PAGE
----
Resumes: What stands out?
from our friends at The Apathy Myth: A Blog for America's Student Leaders
I am busy reviewing resumes tonight. There's nothing quite like sitting in front of a stack of 30 resumes to remind you why people get paid good money to do human resources work. It makes my head hurt. As I look through pages and pages, I have very little confidence that the typical resume package tells you any of the things you REALLY need to know about a person you plan to hire. It's a crap shoot, at best.
But, since I just spent the better part of three hours poring through these resumes, I thought it might be worthwhile to share some of my observations. Maybe as you do your job search this year or next, you'll keep a couple of these observations in mind.
I'm sure half of what I'll tell you here flies completely in the face of what they tell you at the career center. But, oh well. I'm the one offering a job today.
• I liked the resume packages that came in the mail better than the ones that came to me via email. They showed more effort and care. I know it's "old school," but I liked the texture of a nice piece of stationery paper that an applicant picked out. I liked that they took the time to assemble a package and mail it to me. You just don't get that in a resume that is sent via email.
• I enjoy a little color when I'm digging through 30 resumes. A few of the packages were a bit more colorful and lively, particularly when it came to the work samples. I liked that.
• Four resumes came without a cover letter. I tossed them. If you can't even bother to write a basic cover letter, then you don't want to work for me. Also, I had a couple whose idea of a cover letter was a three line email that said, "Please find my resume attached..." No, thanks.
• If you don't specifically refer to the position I'm offering and explain why it interested you, then it's obvious that you're applying to 100 jobs, and mine is just one in the pile.
• Several of the cover letters said "Dear T.J.". Hey, if you don't know me, would it kill you to call me "Mr. Sullivan?" I'm not a super-formal guy, but it seems like a good rule of thumb to refer to the person hiring as "Mr." or "Ms." until a level of familiarity is established. And, as for that argument of not knowing whether "T.J. Sullivan" was a man or woman, a quick Google or visit to my company's website would have answered that question.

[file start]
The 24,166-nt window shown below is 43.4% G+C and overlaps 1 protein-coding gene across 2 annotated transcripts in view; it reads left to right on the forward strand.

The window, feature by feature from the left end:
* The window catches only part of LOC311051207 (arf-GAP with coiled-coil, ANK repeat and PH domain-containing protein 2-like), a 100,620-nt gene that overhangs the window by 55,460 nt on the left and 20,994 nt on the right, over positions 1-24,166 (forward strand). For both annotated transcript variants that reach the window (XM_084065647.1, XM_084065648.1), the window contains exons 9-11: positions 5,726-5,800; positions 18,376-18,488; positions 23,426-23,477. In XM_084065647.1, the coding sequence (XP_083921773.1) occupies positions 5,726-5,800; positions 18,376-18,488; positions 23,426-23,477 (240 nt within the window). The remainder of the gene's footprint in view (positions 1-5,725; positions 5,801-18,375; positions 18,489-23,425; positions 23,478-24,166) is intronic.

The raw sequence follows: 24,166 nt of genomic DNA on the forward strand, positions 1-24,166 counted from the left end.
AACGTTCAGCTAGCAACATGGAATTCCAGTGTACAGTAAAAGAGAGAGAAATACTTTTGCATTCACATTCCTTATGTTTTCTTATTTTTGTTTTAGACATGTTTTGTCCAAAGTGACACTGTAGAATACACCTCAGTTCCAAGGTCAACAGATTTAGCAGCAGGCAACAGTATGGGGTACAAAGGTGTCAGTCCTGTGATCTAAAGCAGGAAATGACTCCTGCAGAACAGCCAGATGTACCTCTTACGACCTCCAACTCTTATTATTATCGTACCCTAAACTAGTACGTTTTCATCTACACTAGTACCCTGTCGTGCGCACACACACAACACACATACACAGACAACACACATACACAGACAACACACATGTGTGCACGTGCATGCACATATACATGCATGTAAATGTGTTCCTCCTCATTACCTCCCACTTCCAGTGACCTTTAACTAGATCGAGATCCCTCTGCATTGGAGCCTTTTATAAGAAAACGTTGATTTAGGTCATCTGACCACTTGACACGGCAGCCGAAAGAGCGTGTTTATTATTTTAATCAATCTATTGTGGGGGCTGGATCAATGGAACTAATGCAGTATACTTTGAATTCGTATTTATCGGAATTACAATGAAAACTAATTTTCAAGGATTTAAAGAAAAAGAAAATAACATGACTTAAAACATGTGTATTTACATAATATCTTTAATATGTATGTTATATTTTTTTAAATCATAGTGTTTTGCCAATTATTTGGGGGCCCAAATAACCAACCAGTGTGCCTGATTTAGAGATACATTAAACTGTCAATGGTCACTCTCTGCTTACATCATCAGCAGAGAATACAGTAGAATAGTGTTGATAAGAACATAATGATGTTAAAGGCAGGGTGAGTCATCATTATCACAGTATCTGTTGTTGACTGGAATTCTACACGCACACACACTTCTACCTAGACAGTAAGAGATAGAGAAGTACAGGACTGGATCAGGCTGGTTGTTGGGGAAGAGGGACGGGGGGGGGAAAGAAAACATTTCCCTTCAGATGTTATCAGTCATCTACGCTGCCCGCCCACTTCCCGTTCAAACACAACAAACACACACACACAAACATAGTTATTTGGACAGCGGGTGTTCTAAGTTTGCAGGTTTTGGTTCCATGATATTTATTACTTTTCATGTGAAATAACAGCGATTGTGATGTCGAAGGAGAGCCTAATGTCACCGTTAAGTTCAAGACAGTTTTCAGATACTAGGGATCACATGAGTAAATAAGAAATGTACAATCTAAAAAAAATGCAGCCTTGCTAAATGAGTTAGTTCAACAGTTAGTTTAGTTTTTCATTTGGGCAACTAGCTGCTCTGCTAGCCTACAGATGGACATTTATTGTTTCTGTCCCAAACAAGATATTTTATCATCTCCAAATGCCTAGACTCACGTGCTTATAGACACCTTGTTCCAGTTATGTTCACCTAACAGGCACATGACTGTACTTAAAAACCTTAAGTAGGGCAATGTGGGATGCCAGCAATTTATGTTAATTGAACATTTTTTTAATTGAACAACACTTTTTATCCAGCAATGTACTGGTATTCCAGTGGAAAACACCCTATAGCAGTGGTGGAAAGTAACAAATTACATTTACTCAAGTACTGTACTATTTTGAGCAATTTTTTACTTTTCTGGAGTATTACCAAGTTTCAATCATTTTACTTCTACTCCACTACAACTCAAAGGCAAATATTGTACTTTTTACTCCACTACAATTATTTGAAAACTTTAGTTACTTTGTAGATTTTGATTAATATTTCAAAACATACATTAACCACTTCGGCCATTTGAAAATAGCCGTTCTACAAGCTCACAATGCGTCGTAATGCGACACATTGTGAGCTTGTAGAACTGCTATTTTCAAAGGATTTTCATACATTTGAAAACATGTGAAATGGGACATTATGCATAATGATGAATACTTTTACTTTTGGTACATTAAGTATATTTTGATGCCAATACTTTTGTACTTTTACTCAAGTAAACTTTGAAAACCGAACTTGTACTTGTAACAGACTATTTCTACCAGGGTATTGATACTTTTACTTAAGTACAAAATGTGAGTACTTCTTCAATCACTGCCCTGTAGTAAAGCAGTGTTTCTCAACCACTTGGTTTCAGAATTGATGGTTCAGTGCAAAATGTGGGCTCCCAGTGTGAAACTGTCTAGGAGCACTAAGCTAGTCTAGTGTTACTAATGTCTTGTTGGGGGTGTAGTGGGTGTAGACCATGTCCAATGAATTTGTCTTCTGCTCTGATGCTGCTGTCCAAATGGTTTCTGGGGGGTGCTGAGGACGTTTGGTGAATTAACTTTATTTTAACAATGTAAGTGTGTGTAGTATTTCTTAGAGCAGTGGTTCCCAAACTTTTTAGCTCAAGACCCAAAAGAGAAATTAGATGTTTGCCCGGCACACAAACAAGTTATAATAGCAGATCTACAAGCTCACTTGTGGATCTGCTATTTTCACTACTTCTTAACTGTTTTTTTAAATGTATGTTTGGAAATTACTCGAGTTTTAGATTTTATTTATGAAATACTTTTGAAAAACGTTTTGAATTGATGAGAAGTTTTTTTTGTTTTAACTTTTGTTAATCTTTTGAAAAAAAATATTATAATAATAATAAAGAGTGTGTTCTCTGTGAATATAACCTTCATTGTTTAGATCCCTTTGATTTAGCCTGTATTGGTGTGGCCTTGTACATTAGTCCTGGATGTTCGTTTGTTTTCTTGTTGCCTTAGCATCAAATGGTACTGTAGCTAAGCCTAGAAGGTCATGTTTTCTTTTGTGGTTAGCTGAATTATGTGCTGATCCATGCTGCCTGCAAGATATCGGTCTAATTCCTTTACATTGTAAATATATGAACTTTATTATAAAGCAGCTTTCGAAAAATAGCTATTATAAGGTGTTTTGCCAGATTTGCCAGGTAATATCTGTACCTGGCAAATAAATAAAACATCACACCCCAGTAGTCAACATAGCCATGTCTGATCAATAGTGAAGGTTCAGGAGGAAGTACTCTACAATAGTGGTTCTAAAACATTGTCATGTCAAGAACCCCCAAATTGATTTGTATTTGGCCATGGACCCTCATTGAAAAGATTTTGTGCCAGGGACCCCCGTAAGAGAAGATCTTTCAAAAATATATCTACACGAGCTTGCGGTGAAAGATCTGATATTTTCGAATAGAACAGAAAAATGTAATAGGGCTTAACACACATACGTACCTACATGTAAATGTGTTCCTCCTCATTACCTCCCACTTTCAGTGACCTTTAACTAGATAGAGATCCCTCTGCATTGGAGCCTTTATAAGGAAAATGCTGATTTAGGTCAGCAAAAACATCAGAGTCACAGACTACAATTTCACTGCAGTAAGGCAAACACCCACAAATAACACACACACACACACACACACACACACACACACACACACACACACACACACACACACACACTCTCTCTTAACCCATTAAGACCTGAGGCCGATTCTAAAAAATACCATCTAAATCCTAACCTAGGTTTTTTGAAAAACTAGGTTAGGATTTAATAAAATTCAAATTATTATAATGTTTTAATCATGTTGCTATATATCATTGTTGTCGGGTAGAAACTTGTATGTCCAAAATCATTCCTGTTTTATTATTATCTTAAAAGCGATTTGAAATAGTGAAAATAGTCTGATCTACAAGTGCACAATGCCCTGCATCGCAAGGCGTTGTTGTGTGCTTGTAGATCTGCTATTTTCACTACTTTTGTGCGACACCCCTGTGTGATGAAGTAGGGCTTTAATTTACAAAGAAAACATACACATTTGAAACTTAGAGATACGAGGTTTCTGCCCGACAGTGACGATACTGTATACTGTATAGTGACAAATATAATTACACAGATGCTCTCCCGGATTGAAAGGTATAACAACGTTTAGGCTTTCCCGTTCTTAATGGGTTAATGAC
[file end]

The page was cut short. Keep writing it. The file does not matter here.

• I like letters of recommendation a lot, but I like them even more when the person writing explains why you are special. It's not much of a recommendation when they just said you did your job. If you ask people to write letters of rec, make sure they dig you enough to write a letter that makes you sound like a truly amazing person.
• I had one woman who didn't capitalize "I" in her materials. It wasn't a typo. She just hates capital letters, I guess. Of all the ways to show some individuality in a resume package, that's a pretty dumb one.
• Another woman told me her salary qualifications, and they happen to be $20,000 more than what I'm offering. The salary range I'm offering is in the published job announcement. That one was a head-scratcher.
• I really, really like it when people explain in their cover letter why this job interests them. Everyone tells me that they are qualified, would be a good fit, and have lots of special skills. But, I want to know why THIS JOB. How does it fit into your goals, your dreams, your plans for your career?
• Tell me something from your life that you ENJOY. I guess there are career advising types who would tell you to keep the personal stuff out. But, I love it when people tell me they are passionate about water skiing, or writing poetry, or raising guinea pigs. It gives me a glimpse into who you are as a person, and since I'll be working with that person every day, I like these sort of things